Tuesday, September 16, 2008


Ready for a fun entry? Before I left in order to fly across the Atlantic Ocean for my three month long stint in France, both of my well meaning grandmothers decided to give me separate lists of some “important things to do.” My mother’s mother sat me down and instructed me on her multiple, lovely suggestions while expecting me to agree to them all wholeheartedly (right then and there). My father’s mother actually wrote out a “I’m Going To Miss You” card filled with her advice, and expected me to agree to its contents before I even had a chance to open and read it. Now, I know what you may be thinking: That is SO cute! Her grandmothers, who obviously have a much greater amount of life experience, have both given her a list of must-do, utterly necessary, DO-NOT-PASS-UP opportunities. It’s adorable. They probably want her to climb the Eifel tower, have coffee and a croissant at a roadside café, and take pictures of the City of Lights at nighttime. They want her to be adventurous and soak up her first real exposure to European culture. They want her to have the time of her life.

Well, you’re wrong. No, my grandmothers did not supply me with that kind of an adventurous list or those kinds of sweetly cherished tidbits of advice. On the contrary, they left me with a list of completely and utterly ridiculous RULES for France. Yes, you read that correctly: Rules.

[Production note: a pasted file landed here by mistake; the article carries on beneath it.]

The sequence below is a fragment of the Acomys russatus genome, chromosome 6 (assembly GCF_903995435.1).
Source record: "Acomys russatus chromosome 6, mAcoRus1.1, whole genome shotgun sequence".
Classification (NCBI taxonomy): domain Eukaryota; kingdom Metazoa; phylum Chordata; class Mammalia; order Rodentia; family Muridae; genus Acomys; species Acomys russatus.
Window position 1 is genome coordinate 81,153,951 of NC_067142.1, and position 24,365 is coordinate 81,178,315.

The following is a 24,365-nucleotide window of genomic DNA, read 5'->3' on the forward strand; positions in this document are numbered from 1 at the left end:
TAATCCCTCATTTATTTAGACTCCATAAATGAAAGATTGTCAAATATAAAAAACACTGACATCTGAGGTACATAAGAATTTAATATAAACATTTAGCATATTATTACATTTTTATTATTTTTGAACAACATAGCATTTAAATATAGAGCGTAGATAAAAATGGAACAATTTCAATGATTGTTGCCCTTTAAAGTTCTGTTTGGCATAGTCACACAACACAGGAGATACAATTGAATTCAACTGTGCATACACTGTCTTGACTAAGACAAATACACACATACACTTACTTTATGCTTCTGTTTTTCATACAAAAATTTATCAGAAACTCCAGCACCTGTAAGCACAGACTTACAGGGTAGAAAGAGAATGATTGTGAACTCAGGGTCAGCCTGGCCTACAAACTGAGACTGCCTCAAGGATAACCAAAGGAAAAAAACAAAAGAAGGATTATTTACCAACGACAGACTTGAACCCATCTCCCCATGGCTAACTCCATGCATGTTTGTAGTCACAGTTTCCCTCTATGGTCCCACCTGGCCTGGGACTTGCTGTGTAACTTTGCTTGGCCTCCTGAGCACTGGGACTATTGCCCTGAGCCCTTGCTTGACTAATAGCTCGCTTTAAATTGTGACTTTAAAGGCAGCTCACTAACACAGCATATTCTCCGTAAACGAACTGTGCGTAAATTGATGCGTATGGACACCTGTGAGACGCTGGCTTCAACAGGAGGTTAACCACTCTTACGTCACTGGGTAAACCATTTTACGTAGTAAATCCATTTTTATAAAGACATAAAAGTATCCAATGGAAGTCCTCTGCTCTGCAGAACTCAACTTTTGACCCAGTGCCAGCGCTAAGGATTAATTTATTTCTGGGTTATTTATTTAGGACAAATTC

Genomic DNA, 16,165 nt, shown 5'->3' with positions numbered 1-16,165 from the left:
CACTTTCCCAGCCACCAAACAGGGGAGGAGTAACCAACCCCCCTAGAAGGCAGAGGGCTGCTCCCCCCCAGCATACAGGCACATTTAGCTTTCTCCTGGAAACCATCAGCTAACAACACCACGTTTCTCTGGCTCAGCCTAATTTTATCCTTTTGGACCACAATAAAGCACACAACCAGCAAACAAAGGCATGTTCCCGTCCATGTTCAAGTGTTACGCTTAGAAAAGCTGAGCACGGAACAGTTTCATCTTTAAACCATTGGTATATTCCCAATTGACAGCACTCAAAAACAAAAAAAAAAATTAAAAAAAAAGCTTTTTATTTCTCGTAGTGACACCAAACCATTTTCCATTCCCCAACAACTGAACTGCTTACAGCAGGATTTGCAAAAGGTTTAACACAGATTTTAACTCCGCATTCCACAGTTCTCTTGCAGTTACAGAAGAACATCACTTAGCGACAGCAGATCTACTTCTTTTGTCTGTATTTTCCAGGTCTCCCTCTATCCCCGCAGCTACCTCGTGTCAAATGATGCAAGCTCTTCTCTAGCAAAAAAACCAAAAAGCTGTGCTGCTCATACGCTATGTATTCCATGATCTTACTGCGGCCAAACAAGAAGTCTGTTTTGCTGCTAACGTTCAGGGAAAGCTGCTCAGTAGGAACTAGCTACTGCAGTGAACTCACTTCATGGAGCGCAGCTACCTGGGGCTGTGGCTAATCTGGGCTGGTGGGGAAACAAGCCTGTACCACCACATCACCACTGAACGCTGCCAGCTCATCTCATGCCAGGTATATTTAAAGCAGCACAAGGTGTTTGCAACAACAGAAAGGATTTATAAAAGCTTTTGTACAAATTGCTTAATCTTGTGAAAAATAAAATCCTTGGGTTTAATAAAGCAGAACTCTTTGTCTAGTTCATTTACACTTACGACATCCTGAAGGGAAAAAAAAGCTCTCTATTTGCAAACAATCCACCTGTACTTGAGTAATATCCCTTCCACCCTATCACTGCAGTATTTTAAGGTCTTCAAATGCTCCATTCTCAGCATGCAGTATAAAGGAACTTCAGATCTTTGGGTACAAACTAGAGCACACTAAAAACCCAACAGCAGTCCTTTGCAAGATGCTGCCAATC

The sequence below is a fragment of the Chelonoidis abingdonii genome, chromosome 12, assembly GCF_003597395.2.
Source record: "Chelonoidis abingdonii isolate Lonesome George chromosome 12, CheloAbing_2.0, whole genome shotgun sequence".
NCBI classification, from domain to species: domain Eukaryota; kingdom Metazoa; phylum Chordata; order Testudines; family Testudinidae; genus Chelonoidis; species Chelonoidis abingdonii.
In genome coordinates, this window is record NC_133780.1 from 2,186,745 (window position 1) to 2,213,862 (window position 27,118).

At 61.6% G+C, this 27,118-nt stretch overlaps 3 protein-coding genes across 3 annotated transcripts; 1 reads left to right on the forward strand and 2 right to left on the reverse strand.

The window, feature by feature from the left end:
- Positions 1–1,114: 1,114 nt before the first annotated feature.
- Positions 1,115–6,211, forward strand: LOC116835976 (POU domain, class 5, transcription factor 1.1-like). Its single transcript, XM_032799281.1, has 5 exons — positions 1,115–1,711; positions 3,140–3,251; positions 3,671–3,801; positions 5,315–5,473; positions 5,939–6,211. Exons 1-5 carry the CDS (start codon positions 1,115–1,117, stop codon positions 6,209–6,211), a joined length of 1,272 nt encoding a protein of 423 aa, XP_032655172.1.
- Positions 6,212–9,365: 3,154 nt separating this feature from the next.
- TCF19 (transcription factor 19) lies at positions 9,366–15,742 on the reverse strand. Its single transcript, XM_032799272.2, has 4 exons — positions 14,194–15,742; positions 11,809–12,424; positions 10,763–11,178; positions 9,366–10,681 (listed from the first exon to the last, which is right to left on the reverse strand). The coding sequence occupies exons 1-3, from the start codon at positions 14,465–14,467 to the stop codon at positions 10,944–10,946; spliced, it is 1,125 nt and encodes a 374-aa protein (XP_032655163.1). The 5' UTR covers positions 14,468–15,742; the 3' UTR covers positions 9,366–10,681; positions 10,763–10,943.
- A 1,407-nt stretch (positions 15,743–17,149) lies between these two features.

Now, before I type out the actually handwritten list of rules, I feel as though I ought to explain to you just the type of woman my grandmothers can be described as. First things first, they’re Roman Catholics, and entirely “old school.” They look after me as though I am still a child (heck, they even treat my parents as children), and they are always willing to reprimand and inform those around them, even those they don’t know, as to whether they are or are not being proper enough. As I’ve been told flat out, I am their last hope for bringing the family into a brighter day and enhancing our good image and reputation. So, since they couldn’t convince my parents to force me to stay in America (which is precisely what they initially tried to do when I began talking about possibly spending a semester in Vienna or Lyon), they decided to do the next best thing.

Of course, I always laugh about how ridiculous they can be, but I do find it rather offensive too. I just feel as though I’ve proved myself to them multiple times. By now, they should have more faith in me to make my own decisions based on my own sets of morals and values. However, it shows that they love me. They care, and they want what’s best for me.

SO, now that I’ve once again fallen off topic (you’ll notice this to be a pattern in my writing), here is the list of rules and regulations for studying abroad in Lyon, France! EnJoY!

1. Don’t talk to boys (they mean men, but once again, I’m still considered a child)
2. Don’t travel alone (pairs is even a bit if-y)
3. Don’t take the subway system or trains (any form of public transport)
4. Don’t go out at night (AKA: pass dark)
5. Focus on your studies and say no to those distracting you when you have work to do
6. Go to bed early (don’t sleep your days away)